Outside the Circle of Trust
My original use case on RHEL6 was really about running things from within the circle of trust, but what happens when we run something from outside the circle of trust? That’s where SELinux and sVirt in RHEL7 and Atomic Host become important.
Red Hat definitely recommends running Docker containers on RHEL7 because of capabilities like sVirt. Notice, from the following command ran in RHEL6, that sVirt is not enabled.
ps -efZ | grep docker
system_u:system_r:initrc_t:s0 root 5639 1 0 May01 ? 00:00:15 /usr/bin/docker -d
unconfined_u:unconfined_r:unconfined_t:s0-s0:c0.c1023 root 7350 7400 0 17:44 pts/0 00:00:00 grep docker
unconfined_u:unconfined_r:unconfined_t:s0-s0:c0.c1023 root 19252 16331 0 May20 pts/6 00:00:00 docker run -t -i 10.3.76.138:5000/rhel7-base bash
Both of the Docker containers use the same SELinux Context. This means that processes in the container are not isolated from each other or the host OS.
In RHEL7 two types of enforcement occur: Type Enforcement (lxc_net) and MCS Enforcement (s0:c340,c388). These protect the containers from the host and from each other. For a deeper dive, check out Dan Walsh’s article.
ps -efZ | grep -v kernel| grep svirt
system_u:system_r:svirt_lxc_net_t:s0:c340,c388 root 62797 1027 0 May20 pts/1 00:00:00 bash
system_u:system_r:svirt_lxc_net_t:s0:c534,c1022 root 66145 1027 0 May20 pts/4 00:00:00 bash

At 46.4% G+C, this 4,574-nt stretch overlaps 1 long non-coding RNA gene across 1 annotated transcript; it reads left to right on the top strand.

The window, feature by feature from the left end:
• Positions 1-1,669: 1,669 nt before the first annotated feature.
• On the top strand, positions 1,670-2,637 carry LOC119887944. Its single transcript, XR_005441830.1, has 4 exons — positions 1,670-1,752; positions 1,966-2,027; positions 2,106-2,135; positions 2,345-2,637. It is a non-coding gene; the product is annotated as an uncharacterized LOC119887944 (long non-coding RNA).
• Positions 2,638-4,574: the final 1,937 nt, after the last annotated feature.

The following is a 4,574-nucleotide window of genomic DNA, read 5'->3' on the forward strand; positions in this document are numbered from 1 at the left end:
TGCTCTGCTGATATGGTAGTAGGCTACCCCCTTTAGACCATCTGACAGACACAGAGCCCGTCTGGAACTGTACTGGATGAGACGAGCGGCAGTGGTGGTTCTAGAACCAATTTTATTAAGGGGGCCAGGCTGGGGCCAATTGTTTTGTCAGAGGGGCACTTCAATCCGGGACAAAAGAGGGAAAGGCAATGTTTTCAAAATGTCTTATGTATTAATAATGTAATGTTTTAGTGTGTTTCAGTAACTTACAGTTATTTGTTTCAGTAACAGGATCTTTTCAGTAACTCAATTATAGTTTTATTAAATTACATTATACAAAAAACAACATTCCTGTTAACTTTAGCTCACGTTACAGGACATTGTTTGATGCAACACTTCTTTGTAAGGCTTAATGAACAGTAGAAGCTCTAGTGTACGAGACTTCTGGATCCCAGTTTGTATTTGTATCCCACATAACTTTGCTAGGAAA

Notice that each of the containers has the same type, but different MCS Labels (aka sVirt). The type determines general capabilities (files, network ports, process). The MCS label, separates the contaiers from each other and are automatically generated when the container is started. This ensures that each container only has access to data structures with a matching label. Think disk, network, etc….
process = "system_u:system_r:svirt_lxc_net_t:s0"
content = "system_u:object_r:virt_var_lib_t:s0"
file = "system_u:object_r:svirt_sandbox_file_t:s0"
sandbox_kvm_process = "system_u:system_r:svirt_qemu_net_t:s0"
sandbox_kvm_process = "system_u:system_r:svirt_qemu_net_t:s0"
sandbox_lxc_process = "system_u:system_r:svirt_lxc_net_t:s0"
Dan Walsh is working on a patch to allow an administrator to run the Docker container with an arbitrary label. Imagine running Docker with the following options:
docker run -ti --security-opt label:type:lxc_nonet_t rhel7 /bin/sh
While running different Docker containers with different labels would be less convenient, it could be managed with SystemD, Kubernetes, etc, and would allow administrators to created highly regulated SELinux Policies. For example, administrators may create custom labels such as:
If for example a DNS container was hacked, it would not be able to serve web traffic for a hacker. It would even be possible to create a container that didn’t have any network access (lxc_none). Customized labels are a powerful tool to prevent privilege escalation should a container become compromised.
If you combine trusted images with sVirt, the risk of running containers in a production environment can be reduced to an acceptable level.
Jack Byrnes: Greg, a man reaches a certain age when he realizes what’s truely important. Do you know what that is?
Greg Focker: Love… friendship… enjoying the moment… living… just love.
Jack Byrnes: His legacy.
Greg Focker: That, too. Right, yeah. Sure.
Jack Byrnes: Let me put it very simply. If your family’s circle does indeed join my family’s circle, they’ll form a chain. I can’t have a chink in my chain.
We at Red Hat, welcome you to join our family circle of trust, together we will create a secure, open source chain of trust 😉
There is an exciting future here and I leave you with the Circle of Trust Montage